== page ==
1. Hi Russ

      Thank you very much for those kind words. In my articles I am trying to get people to think about all the possibilities you can have on your container garden. This is why the idea of a Japanese style garden came about and why people should adopt them.

      Kind regards


  2. Now when I usually see an article that talks about Japanese garden plants it’s not something that would pick my interest but in all honesty I started reading and found your information very captivating. I like that you provide a wide variety of plants that can be used in such a garden, giving many options ensure that people will find something they like. I did enjoy reading your article very much and I learned something that otherwise wouldn’t have a clue about. Thank you for the share!

    1. Hi Stratos

      Thank you for those kind words. I feel my job is to get people to think about all the possibilities and then apply them to their own designs. I  have so many choices coming up soon.



  3. Wow this is really amazing, these Japanese style gardens are really nice, this is actually the first time I’m reading about it and I think it’ll be a great idea to have one around one’s house, especially the stroll garden, I so much love it. The plants are so nice and beautiful, I like the Hydrangea quercifolia the colour is what I like. I’ll try to find a way around making my own Japanese garden. Thanks for this amazing information, it’s very useful.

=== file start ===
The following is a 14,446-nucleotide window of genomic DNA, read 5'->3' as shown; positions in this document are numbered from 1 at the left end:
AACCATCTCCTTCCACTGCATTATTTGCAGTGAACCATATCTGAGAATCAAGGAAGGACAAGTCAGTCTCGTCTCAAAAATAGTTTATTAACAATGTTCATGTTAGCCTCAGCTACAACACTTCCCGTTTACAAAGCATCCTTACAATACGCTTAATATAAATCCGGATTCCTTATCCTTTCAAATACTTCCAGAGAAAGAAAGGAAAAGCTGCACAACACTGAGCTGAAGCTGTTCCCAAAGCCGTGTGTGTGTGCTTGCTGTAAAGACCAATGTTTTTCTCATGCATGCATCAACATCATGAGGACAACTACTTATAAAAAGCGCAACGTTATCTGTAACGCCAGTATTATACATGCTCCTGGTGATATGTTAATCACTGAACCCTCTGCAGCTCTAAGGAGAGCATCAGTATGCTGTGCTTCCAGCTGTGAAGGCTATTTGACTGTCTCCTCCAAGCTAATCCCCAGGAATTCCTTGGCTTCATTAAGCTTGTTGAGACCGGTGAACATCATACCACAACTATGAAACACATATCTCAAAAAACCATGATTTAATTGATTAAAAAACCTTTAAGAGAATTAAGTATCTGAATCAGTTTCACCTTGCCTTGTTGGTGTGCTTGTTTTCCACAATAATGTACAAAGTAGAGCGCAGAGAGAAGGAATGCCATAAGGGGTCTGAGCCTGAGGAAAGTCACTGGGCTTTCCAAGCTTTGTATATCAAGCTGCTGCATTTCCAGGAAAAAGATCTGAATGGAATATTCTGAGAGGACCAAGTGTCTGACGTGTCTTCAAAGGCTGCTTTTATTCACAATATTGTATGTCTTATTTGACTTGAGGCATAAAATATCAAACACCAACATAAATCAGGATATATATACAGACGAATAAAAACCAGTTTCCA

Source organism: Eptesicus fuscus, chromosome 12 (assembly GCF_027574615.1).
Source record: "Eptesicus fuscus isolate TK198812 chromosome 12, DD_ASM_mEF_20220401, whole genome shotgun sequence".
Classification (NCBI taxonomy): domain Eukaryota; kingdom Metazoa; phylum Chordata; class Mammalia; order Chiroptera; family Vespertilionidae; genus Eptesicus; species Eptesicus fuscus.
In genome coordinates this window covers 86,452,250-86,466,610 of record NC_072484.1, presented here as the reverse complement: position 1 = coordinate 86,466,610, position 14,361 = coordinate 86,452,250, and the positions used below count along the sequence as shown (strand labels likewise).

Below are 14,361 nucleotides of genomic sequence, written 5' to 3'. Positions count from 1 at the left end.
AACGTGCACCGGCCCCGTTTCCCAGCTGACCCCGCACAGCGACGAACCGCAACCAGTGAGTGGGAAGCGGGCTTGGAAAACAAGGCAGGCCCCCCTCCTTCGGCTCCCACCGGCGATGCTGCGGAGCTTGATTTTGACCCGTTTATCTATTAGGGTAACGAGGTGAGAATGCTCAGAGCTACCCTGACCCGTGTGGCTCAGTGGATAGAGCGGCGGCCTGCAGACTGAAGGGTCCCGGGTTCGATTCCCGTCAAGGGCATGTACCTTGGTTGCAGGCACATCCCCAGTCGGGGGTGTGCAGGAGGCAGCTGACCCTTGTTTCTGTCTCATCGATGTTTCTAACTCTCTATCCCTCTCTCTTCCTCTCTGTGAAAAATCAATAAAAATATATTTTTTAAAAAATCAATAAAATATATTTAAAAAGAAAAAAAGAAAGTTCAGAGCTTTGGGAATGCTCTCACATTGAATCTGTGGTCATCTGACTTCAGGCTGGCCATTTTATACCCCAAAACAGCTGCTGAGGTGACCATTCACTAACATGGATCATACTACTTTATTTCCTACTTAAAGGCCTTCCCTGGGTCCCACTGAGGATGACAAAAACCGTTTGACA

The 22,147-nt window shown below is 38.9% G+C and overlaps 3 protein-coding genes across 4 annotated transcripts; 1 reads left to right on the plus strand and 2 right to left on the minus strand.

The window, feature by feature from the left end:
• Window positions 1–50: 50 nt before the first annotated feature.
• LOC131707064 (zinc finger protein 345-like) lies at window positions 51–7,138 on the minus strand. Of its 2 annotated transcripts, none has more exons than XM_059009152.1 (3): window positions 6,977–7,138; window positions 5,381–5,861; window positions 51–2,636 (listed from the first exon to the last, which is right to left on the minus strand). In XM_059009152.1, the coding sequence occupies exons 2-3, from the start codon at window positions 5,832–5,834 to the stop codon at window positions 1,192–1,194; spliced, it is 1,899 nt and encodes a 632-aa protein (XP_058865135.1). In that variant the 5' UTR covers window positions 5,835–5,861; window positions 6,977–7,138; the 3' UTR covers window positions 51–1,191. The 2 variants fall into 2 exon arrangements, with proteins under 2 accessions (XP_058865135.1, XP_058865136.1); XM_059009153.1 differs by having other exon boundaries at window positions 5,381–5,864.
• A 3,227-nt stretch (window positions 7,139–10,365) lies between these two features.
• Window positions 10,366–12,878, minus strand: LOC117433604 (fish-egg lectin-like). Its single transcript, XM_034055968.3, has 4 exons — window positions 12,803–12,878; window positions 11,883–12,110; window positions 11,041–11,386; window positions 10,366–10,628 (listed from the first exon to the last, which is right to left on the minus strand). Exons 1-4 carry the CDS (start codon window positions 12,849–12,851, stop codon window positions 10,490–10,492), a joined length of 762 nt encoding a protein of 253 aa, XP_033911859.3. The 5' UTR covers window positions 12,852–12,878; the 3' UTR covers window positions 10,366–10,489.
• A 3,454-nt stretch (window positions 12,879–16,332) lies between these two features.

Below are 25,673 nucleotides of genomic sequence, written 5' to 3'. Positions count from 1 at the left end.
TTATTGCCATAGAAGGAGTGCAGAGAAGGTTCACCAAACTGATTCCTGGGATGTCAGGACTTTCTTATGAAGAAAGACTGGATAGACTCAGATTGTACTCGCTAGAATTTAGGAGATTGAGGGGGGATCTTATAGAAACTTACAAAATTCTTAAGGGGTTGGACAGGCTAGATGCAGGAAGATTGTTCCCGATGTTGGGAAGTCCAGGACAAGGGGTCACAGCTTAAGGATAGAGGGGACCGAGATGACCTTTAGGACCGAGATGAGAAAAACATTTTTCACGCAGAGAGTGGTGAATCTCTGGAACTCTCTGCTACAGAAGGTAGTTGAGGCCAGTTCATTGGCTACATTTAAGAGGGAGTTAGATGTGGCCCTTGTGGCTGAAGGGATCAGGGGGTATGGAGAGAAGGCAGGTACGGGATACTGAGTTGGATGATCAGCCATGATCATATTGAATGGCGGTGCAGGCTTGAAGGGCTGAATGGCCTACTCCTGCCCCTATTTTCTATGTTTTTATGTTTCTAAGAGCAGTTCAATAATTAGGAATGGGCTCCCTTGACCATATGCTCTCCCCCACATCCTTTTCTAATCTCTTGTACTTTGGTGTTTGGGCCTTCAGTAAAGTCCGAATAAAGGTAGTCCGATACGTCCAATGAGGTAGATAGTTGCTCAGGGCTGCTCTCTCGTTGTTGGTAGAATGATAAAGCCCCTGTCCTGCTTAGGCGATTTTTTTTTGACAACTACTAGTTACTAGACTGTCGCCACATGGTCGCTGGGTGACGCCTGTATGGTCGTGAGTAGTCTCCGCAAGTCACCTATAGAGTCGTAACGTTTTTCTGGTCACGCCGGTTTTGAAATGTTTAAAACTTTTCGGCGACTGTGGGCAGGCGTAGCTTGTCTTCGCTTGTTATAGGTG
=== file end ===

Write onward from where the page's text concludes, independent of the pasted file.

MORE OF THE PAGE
1. Hi DreaJay

      It always gives me a good glow when someone makes a good comment like yours. My role is to broaden people’s horizons, so that they can apply to their own gardens designs which they first thought as impossible. I am glad you are thinking about it.



  4. Thank you for this great article. It makes sense that Japanese style Gardens reflect Buddhist philosophies. Thank you for all the suggestions of different plants you can use in a Japanese style Garden. And for explaining how the different garden layouts you suggested are ideal because they reflect Buddhist philosophies. Thank you for your expertise on container gardening and have a great day.

    1. Hi C

      Thank you for stopping by and  commenting. It is always good to see your hard work is very much appreciated and that people are adapting more influences from abroad and apply it to their own garden.

      Kind regards


  5. Hi, It doesn’t get much more relaxing then gardening. I have never read about Japanese style gardens. I have not seen one either. They have many beautiful plants.

    Coincidentally, I think Buddhism is an interesting thing to study. In particular Zen.

    These look like they are pretty cool plants and flowers. They are beautiful. After I finish writing this I am going to check out pictures Japanese Gardens on google images.